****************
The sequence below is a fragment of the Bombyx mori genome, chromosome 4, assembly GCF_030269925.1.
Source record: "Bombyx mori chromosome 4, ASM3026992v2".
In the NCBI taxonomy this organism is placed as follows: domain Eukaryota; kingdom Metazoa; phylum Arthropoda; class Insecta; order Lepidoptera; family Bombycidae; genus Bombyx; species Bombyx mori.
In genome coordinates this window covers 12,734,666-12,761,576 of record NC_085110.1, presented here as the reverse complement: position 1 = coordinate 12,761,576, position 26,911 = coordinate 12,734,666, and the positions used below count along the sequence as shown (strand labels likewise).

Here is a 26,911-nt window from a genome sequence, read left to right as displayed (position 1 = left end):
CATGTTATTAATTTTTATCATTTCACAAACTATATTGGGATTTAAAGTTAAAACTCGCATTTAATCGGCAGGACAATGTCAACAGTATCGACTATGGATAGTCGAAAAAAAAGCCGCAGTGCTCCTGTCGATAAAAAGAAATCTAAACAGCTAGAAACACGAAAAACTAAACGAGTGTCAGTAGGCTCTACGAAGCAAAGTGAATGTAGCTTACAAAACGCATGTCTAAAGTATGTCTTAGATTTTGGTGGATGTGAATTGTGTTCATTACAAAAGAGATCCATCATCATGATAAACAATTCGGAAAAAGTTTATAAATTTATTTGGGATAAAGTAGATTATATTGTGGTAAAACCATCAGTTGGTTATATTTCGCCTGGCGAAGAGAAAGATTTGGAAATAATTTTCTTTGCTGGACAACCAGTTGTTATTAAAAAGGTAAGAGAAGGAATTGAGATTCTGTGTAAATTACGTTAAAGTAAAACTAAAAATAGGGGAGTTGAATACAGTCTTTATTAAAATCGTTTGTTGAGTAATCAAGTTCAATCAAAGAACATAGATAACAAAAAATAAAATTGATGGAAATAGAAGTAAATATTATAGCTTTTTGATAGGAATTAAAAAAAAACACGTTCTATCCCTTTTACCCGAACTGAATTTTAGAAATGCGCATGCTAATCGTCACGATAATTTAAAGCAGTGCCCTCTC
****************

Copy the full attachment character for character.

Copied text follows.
The sequence below is a fragment of the Bombyx mori genome, chromosome 4, assembly GCF_030269925.1.
Source record: "Bombyx mori chromosome 4, ASM3026992v2".
In the NCBI taxonomy this organism is placed as follows: domain Eukaryota; kingdom Metazoa; phylum Arthropoda; class Insecta; order Lepidoptera; family Bombycidae; genus Bombyx; species Bombyx mori.
In genome coordinates this window covers 12,734,666-12,761,576 of record NC_085110.1, presented here as the reverse complement: position 1 = coordinate 12,761,576, position 26,911 = coordinate 12,734,666, and the positions used below count along the sequence as shown (strand labels likewise).

Here is a 26,911-nt window from a genome sequence, read left to right as displayed (position 1 = left end):
CATGTTATTAATTTTTATCATTTCACAAACTATATTGGGATTTAAAGTTAAAACTCGCATTTAATCGGCAGGACAATGTCAACAGTATCGACTATGGATAGTCGAAAAAAAAGCCGCAGTGCTCCTGTCGATAAAAAGAAATCTAAACAGCTAGAAACACGAAAAACTAAACGAGTGTCAGTAGGCTCTACGAAGCAAAGTGAATGTAGCTTACAAAACGCATGTCTAAAGTATGTCTTAGATTTTGGTGGATGTGAATTGTGTTCATTACAAAAGAGATCCATCATCATGATAAACAATTCGGAAAAAGTTTATAAATTTATTTGGGATAAAGTAGATTATATTGTGGTAAAACCATCAGTTGGTTATATTTCGCCTGGCGAAGAGAAAGATTTGGAAATAATTTTCTTTGCTGGACAACCAGTTGTTATTAAAAAGGTAAGAGAAGGAATTGAGATTCTGTGTAAATTACGTTAAAGTAAAACTAAAAATAGGGGAGTTGAATACAGTCTTTATTAAAATCGTTTGTTGAGTAATCAAGTTCAATCAAAGAACATAGATAACAAAAAATAAAATTGATGGAAATAGAAGTAAATATTATAGCTTTTTGATAGGAATTAAAAAAAAACACGTTCTATCCCTTTTACCCGAACTGAATTTTAGAAATGCGCATGCTAATCGTCACGATAATTTAAAGCAGTGCCCTCTC